Published: July 20, 2021
COOPERSTOWN, N.Y. – Baseball history was made on May 14,1967, when the New York Yankees’ Mickey Mantle belted a 3-2 changeup from Stu Miller into the right-field stands at Yankee Stadium, marking his 500th career home run.
Now that history is being roiled by a lawsuit by former Yankees outfielder-first baseman Joe Pepitone, who contends that he lent Mantle the bat in the seventh inning that day and is suing to get his bat back from the Hall of Fame.
Attorneys for Pepitone, who is now 80, filed a lawsuit in US District Court for the Northern District of New York on June 21, and the case was filed on July 7. The suit seeks to have the bat returned to Pepitone, along with “compensatory and exemplary” damages to be determined at trial but no less than $1 million, according to the court documents.
In the suit, Pepitone claims that following the Yankees’ 6-5 victory against the Baltimore Orioles, Yankees executive Bob Fishel gave the bat to the National Baseball Hall of Fame and Museum without telling him.
“Pepitone’s bat is a one-of-a-kind historical baseball artifact with an estimated value of more than $500,000,” the lawsuit alleges. “Pepitone did not gift, sell, assign, or in any way transferred (sic) his sole ownership interest in the bat to any person or entity.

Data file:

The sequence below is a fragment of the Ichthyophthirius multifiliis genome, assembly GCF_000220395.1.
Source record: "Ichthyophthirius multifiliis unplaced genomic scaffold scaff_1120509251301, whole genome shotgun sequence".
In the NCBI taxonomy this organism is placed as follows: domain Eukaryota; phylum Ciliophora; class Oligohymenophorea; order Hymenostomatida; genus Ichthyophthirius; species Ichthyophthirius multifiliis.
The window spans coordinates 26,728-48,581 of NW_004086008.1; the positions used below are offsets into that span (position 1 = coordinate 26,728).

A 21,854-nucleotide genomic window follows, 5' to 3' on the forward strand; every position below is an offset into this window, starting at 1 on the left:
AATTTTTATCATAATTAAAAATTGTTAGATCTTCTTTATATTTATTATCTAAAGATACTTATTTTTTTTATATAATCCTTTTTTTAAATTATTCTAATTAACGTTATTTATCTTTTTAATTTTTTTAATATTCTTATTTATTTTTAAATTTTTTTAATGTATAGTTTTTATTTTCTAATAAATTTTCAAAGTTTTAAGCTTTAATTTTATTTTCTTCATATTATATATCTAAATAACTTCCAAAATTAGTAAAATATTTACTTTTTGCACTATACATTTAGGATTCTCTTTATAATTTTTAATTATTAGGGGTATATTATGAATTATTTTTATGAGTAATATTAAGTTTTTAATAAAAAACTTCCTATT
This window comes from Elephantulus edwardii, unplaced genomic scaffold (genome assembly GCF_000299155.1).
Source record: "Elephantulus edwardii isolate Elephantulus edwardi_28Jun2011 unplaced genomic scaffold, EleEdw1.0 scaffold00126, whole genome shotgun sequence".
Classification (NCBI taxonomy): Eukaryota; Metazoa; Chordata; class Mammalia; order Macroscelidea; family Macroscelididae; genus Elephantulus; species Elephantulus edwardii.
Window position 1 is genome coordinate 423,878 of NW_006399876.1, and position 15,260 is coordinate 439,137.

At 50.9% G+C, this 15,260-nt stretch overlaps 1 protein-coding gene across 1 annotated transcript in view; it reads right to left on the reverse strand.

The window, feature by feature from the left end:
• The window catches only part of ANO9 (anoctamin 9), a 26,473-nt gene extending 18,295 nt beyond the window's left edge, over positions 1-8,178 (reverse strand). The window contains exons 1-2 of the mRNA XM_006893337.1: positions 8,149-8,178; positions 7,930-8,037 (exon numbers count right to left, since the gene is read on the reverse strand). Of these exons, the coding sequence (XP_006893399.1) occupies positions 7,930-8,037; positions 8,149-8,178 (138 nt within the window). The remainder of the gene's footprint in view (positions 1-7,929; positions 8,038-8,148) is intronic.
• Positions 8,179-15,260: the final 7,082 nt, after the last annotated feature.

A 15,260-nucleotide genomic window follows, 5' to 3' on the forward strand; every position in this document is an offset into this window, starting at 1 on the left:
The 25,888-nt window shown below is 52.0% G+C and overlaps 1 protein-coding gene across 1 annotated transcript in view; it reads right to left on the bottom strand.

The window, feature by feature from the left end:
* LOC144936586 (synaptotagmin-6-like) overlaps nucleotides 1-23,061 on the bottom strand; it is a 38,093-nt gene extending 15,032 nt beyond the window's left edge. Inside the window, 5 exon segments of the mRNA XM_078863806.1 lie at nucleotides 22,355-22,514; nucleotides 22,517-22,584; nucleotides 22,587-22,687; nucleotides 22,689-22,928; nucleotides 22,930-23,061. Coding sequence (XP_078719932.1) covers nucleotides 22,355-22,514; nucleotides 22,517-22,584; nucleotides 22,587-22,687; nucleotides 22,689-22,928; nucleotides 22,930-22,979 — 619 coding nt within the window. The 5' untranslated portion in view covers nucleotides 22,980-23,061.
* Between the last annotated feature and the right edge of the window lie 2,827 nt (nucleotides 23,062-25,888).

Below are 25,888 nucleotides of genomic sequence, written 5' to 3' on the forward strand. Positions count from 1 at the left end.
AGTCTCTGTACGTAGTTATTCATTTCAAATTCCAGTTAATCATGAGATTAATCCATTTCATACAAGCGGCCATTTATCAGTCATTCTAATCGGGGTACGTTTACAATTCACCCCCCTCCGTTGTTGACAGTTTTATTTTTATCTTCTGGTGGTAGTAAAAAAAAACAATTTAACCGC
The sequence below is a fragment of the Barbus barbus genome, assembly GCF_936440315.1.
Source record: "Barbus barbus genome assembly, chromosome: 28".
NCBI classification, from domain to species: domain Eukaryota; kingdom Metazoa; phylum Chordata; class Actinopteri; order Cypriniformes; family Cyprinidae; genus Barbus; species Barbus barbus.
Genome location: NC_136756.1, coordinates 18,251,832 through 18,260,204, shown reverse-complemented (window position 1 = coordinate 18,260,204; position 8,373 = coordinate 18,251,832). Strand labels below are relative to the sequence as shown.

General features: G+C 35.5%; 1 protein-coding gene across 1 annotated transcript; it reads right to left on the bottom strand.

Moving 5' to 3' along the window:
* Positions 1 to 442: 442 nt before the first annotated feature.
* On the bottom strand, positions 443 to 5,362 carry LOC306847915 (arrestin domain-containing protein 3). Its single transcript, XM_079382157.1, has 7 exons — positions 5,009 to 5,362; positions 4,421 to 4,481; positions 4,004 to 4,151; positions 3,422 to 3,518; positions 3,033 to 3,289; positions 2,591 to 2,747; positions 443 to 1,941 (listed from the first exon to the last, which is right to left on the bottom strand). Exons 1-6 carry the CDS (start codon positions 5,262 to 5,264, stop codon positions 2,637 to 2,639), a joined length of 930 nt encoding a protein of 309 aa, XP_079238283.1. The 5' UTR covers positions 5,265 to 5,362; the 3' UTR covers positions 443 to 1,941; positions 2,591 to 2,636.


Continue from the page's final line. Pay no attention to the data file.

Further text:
Pepitone had demanded that the museum return the bat to him by September 1, 2020, but, according to the lawsuit, “The museum has unreasonably and unlawfully refused Pepitone’s demand to return the bat and continues to possess the bat without legal cause or justification over Pepitone’s objection and contrary to Pepitone’s legal and equitable right to possession.”
The Hall of Fame, disputing Pepitone’s claim, in a statement issued on July 9, said, “The bat that Mickey Mantle used to hit his 500th home run was donated to the Hall of Fame by the New York Yankees in May 1967. The Hall of Fame owns this historical bat and for more than 50 years, the Hall of Fame has preserved it and proudly put it on display for millions of fans to see as they tour the museum.”
The natural stain wooden bat weighs 29 ounces and is 35 inches long, with “Hillerich & Bradsby/125/Louisville Slugger/Powerized” located in the center of the barrel. Near the end of the barrel is a Pepitone facsimile signature, with “P104″ inscribed on the knob. The figure “30½” is handwritten in black on the end of the knob. It can be viewed online on the museum’s digital archive and by visiting the museum in Cooperstown.
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